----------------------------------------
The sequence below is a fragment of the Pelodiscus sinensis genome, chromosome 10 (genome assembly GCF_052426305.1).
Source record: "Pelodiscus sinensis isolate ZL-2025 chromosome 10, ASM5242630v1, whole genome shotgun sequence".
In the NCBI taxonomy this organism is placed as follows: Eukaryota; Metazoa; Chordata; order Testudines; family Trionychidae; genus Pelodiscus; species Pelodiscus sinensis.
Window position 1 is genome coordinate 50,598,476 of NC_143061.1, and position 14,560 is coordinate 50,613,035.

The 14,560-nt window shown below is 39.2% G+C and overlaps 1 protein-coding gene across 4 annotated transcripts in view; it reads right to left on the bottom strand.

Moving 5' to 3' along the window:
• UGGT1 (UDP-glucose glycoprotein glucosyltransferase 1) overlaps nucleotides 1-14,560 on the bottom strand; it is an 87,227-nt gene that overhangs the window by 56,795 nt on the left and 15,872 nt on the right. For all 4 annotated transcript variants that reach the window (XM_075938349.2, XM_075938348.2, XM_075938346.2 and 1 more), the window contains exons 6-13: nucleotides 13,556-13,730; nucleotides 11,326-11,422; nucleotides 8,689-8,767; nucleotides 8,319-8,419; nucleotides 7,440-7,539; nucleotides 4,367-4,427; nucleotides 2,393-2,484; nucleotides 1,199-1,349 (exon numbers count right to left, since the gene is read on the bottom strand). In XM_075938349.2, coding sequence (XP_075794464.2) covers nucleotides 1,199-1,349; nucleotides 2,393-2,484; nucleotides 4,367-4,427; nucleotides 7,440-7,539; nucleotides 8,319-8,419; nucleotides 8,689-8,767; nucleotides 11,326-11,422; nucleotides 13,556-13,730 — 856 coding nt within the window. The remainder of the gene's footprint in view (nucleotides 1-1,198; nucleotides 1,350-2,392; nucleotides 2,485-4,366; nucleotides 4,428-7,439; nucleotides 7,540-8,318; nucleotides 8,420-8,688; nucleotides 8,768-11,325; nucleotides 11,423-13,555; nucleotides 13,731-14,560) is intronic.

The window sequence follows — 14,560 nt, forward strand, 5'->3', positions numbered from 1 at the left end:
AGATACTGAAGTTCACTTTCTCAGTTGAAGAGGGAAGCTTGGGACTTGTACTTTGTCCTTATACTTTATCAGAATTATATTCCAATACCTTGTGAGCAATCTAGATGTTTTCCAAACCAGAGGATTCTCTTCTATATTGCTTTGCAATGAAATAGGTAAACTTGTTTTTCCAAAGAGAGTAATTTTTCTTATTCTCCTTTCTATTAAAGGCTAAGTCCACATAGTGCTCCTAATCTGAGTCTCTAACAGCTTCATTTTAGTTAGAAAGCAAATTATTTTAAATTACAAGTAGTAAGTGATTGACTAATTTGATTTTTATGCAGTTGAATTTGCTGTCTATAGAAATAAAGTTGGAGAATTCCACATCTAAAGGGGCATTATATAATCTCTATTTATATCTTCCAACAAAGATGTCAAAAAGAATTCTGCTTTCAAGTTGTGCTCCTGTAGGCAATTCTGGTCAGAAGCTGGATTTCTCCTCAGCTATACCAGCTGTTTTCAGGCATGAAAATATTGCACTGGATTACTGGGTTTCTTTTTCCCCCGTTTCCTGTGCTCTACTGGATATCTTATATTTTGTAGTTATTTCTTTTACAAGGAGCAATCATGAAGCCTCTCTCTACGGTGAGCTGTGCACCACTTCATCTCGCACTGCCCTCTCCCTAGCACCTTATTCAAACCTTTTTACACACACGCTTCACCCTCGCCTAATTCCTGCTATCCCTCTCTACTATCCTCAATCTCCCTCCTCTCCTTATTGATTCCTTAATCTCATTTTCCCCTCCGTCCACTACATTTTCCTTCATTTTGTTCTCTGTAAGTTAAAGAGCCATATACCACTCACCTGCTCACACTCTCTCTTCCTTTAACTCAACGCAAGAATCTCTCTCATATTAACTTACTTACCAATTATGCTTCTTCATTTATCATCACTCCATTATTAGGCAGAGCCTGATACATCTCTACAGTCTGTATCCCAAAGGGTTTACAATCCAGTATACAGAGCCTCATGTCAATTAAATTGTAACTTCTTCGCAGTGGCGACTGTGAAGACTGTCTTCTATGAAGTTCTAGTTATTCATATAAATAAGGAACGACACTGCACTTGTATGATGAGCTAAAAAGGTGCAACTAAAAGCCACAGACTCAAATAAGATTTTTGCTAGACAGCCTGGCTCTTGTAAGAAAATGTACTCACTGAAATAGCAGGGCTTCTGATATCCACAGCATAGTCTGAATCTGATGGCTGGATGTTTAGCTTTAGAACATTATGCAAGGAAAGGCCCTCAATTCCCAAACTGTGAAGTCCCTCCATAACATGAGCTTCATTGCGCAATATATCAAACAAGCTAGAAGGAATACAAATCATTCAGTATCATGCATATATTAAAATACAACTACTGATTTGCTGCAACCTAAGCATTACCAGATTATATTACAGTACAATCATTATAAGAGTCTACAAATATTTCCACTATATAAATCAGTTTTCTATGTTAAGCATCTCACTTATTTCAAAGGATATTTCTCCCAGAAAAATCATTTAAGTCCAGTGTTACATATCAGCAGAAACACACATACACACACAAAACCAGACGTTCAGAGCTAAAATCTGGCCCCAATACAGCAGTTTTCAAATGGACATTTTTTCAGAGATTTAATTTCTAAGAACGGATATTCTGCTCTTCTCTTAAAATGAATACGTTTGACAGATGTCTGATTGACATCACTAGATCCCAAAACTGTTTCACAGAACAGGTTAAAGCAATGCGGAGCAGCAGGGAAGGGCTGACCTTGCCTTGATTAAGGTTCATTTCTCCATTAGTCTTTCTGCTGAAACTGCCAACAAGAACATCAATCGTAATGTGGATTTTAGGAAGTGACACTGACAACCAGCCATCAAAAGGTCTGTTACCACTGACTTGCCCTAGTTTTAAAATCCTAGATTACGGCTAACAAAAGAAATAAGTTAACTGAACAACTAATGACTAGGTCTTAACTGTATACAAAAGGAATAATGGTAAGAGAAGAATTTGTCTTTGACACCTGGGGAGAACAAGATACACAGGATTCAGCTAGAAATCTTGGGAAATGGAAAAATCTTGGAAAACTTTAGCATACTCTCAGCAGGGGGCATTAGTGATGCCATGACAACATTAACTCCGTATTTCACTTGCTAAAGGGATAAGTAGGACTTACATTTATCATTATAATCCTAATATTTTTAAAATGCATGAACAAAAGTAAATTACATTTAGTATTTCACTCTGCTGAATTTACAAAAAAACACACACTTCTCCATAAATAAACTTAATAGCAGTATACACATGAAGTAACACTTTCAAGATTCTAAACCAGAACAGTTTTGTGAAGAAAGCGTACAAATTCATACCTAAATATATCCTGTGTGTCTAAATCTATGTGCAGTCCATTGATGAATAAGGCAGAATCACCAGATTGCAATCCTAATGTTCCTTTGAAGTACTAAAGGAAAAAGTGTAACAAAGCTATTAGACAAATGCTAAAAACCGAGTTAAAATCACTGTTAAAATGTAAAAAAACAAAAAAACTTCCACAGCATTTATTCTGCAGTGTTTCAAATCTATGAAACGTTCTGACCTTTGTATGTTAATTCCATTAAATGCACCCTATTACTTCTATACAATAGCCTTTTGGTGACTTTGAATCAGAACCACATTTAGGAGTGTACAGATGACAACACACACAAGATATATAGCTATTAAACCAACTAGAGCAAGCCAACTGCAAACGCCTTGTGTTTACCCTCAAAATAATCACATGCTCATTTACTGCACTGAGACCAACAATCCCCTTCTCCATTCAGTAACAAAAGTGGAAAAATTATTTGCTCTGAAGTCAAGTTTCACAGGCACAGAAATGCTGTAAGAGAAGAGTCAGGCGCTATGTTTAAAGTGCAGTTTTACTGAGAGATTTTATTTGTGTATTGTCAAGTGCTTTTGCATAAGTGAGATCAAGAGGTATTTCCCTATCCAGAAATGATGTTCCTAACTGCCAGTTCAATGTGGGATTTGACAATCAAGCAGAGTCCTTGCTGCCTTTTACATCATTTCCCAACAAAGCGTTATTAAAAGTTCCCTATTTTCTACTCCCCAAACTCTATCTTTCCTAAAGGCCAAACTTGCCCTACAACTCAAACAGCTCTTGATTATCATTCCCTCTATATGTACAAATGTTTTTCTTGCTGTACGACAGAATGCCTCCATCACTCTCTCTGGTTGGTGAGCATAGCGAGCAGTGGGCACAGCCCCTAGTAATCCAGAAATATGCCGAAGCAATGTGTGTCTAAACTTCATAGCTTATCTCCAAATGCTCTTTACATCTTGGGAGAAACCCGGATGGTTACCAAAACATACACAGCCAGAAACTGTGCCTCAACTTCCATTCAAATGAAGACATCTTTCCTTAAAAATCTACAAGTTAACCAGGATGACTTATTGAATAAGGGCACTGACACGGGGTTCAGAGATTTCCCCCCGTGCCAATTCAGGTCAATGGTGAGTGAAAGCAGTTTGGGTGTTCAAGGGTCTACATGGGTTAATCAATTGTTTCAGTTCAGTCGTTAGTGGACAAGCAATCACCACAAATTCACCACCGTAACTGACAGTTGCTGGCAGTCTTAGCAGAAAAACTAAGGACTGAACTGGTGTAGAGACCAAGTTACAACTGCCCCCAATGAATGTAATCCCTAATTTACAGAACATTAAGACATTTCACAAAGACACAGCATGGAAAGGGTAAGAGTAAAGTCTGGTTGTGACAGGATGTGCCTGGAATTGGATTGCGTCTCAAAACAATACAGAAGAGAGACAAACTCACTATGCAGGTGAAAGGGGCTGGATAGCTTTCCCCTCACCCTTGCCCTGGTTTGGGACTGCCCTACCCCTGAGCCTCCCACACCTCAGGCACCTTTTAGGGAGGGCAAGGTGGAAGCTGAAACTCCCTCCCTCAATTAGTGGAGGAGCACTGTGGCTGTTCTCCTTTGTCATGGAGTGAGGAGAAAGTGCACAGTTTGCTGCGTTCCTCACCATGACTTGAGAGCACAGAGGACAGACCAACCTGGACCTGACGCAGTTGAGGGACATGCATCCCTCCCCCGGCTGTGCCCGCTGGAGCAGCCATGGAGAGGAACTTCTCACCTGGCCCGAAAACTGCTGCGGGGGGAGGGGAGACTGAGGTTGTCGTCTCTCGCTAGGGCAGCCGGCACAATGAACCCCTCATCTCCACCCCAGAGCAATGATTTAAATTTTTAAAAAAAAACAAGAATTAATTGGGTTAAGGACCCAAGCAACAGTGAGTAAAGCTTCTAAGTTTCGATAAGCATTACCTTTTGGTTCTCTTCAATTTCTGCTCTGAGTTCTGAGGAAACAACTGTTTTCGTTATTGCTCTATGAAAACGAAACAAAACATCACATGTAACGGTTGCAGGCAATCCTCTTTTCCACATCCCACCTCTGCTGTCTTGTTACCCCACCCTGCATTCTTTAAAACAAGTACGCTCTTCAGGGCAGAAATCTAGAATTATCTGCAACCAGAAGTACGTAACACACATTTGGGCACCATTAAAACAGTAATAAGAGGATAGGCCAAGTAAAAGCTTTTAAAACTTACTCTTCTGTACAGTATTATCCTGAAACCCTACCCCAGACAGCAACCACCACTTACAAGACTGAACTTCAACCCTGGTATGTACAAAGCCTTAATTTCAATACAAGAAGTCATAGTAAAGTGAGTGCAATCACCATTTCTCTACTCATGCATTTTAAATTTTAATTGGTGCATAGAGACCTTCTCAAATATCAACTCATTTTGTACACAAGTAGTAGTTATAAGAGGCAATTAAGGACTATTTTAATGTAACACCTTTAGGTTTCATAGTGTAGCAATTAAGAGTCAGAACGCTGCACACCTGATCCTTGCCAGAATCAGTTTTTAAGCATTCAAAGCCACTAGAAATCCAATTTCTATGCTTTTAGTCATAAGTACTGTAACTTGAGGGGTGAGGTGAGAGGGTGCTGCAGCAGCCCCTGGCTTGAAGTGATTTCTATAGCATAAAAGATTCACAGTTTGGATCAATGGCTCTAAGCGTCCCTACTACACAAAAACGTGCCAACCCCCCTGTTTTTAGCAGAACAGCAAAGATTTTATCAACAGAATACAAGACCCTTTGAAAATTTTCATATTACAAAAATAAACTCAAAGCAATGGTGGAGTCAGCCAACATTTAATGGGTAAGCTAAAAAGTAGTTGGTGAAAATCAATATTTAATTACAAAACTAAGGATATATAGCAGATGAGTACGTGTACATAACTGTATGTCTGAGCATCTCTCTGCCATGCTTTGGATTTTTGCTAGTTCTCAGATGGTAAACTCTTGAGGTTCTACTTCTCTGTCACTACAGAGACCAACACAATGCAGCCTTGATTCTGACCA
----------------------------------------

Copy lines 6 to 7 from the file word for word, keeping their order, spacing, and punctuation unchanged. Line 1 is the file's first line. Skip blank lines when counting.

Moving 5' to 3' along the window:
• UGGT1 (UDP-glucose glycoprotein glucosyltransferase 1) overlaps nucleotides 1-14,560 on the bottom strand; it is an 87,227-nt gene that overhangs the window by 56,795 nt on the left and 15,872 nt on the right. For all 4 annotated transcript variants that reach the window (XM_075938349.2, XM_075938348.2, XM_075938346.2 and 1 more), the window contains exons 6-13: nucleotides 13,556-13,730; nucleotides 11,326-11,422; nucleotides 8,689-8,767; nucleotides 8,319-8,419; nucleotides 7,440-7,539; nucleotides 4,367-4,427; nucleotides 2,393-2,484; nucleotides 1,199-1,349 (exon numbers count right to left, since the gene is read on the bottom strand). In XM_075938349.2, coding sequence (XP_075794464.2) covers nucleotides 1,199-1,349; nucleotides 2,393-2,484; nucleotides 4,367-4,427; nucleotides 7,440-7,539; nucleotides 8,319-8,419; nucleotides 8,689-8,767; nucleotides 11,326-11,422; nucleotides 13,556-13,730 — 856 coding nt within the window. The remainder of the gene's footprint in view (nucleotides 1-1,198; nucleotides 1,350-2,392; nucleotides 2,485-4,366; nucleotides 4,428-7,439; nucleotides 7,540-8,318; nucleotides 8,420-8,688; nucleotides 8,768-11,325; nucleotides 11,423-13,555; nucleotides 13,731-14,560) is intronic.